The Unsold Mindset empowers people to show up as the opposite of a stereotypical salesperson, and it’s not because of the conversations they have with their customers—it’s because of the conversations they have with themselves.
There isn’t one right way to succeed. In life, or in sales.
That is a lesson we try to impart to every student in our “Sales Mindset for Entrepreneurs” course at the University of Southern California’s Marshall School of Business. It is important because the makeup of our class reflects an even greater diversity, with students from many majors and backgrounds, each with unique aspirations. A third of our class is there to learn how to sell ideas; they’re future founders, marketers, engineers, and creatives. A third are trying to learn how to sell themselves; they want to get hired or promoted, build meaningful relationships, and lead people. The last third are the future sales professionals. They want to learn how to sell products and services; normally they’ve got a job lined up after graduation or know someone making a lot of money in sales, and they want to do that, too. If any of them thought they were signing up for a typical sales class that would teach them how to “build rapport,” “handle objections,” or “ask for the close,” they find out very quickly that that is not what we teach. Instead, our class is about to spend sixteen weeks finding out that the greatest salespeople aren’t successful because of what they do, they’re successful because of what they think.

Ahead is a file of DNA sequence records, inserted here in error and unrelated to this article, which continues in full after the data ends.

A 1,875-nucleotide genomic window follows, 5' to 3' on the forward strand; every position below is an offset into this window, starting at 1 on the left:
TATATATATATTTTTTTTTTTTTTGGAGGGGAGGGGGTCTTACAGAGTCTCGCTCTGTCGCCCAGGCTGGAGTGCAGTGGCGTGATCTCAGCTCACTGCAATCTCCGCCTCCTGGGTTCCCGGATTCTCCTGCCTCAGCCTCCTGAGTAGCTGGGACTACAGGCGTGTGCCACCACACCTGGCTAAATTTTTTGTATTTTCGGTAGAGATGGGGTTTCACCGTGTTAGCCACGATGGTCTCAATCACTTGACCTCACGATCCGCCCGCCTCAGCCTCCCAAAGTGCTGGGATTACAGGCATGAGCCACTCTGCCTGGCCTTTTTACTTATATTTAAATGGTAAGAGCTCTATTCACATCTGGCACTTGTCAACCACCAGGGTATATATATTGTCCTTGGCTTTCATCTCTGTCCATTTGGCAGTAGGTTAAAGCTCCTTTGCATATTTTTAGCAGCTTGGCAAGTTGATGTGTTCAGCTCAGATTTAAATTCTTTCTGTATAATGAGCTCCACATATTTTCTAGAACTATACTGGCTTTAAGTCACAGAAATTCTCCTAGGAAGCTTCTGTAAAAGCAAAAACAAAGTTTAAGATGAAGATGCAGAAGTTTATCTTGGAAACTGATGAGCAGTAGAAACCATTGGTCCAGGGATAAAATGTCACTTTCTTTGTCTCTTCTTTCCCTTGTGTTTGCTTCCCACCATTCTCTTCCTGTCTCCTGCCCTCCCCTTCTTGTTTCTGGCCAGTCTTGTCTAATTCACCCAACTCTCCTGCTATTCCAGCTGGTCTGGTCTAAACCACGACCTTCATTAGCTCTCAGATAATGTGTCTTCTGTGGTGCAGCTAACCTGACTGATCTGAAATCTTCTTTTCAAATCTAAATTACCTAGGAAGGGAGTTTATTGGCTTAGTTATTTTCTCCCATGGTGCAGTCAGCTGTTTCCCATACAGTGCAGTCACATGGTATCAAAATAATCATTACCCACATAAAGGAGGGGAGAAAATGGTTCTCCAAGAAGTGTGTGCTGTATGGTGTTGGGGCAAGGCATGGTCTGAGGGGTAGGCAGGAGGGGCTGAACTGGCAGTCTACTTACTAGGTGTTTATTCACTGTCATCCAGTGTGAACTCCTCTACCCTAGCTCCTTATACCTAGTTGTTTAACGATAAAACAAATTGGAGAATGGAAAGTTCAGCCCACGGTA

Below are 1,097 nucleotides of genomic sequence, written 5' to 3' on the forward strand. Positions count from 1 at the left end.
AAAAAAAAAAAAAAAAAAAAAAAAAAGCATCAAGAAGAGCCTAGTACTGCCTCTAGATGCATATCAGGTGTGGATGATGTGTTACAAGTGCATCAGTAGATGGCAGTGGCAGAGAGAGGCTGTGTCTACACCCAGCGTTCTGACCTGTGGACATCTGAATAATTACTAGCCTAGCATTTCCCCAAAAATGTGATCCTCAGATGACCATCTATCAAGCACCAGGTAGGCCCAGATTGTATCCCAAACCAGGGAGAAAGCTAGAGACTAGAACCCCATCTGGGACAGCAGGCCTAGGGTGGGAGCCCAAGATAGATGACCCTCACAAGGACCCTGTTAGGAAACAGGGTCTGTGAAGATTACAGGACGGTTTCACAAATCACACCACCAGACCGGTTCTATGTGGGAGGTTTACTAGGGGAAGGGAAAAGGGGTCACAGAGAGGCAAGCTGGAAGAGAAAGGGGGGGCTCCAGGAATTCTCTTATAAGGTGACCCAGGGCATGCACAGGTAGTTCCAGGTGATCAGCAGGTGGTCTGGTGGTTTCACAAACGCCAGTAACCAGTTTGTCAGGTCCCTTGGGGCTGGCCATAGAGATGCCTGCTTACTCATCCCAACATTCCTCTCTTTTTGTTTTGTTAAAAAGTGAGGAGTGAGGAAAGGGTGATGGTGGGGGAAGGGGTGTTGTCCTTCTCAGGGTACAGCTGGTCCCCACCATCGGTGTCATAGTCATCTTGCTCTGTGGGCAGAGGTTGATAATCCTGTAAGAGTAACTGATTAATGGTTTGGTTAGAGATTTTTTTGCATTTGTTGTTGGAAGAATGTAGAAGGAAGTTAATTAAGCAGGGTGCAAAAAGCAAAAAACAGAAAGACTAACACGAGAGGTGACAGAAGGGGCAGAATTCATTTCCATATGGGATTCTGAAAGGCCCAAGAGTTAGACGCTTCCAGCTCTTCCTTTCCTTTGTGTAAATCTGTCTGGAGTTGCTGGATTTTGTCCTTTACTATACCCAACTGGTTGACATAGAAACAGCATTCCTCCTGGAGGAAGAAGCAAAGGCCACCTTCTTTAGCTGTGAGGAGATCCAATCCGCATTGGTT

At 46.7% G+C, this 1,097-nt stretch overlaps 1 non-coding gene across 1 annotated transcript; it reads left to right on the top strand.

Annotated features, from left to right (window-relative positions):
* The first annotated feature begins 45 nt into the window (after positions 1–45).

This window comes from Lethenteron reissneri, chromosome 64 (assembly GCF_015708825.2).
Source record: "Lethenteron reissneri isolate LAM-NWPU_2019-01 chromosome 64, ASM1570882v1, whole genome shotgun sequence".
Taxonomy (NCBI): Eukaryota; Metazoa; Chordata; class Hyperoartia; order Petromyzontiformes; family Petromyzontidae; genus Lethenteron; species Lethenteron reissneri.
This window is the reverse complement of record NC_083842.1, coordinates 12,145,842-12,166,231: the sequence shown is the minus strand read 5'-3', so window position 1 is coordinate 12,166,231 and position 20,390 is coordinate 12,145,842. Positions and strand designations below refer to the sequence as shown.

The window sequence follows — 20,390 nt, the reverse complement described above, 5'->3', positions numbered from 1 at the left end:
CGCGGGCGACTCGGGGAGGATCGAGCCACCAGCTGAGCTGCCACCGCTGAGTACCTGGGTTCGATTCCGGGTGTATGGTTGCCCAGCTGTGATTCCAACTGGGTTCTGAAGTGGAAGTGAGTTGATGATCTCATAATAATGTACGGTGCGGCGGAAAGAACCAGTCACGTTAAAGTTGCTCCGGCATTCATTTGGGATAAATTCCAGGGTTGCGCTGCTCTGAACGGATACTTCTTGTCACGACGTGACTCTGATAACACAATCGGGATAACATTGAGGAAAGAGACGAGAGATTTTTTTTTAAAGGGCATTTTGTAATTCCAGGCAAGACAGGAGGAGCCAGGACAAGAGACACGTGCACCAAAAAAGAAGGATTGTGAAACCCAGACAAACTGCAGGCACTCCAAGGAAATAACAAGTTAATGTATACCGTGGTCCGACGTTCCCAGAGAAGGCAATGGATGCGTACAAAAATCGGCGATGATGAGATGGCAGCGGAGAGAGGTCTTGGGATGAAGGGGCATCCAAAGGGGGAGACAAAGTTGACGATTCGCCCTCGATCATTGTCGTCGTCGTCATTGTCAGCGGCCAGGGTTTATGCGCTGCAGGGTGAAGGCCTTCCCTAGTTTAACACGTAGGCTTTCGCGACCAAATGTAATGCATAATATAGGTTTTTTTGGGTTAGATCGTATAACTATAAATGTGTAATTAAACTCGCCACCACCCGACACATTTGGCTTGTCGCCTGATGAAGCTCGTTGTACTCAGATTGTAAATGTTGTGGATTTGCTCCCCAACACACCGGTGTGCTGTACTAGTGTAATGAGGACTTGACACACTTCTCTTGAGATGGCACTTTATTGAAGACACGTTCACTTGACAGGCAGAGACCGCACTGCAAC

Our own journey to understanding the mindset of great sellers started with two questions.
The first is similar to what Daniel Pink asks in chapter three of his book To Sell Is Human: “What’s the first thing you think of when you hear the word ‘salesperson’?” We’ve asked this more times than we can remember, not just to our students, but to sales-people and non-salespeople alike, and almost everyone answers without a heartbeat of hesitation. Pushy, manipulative, sleazy, dishonest, and annoying are among the most common responses. If we’re talking to someone more magnanimous, they might say persistent, extroverted, relentless, or smooth-talking, but the subtext is the same: We. Don’t. Like. Salespeople.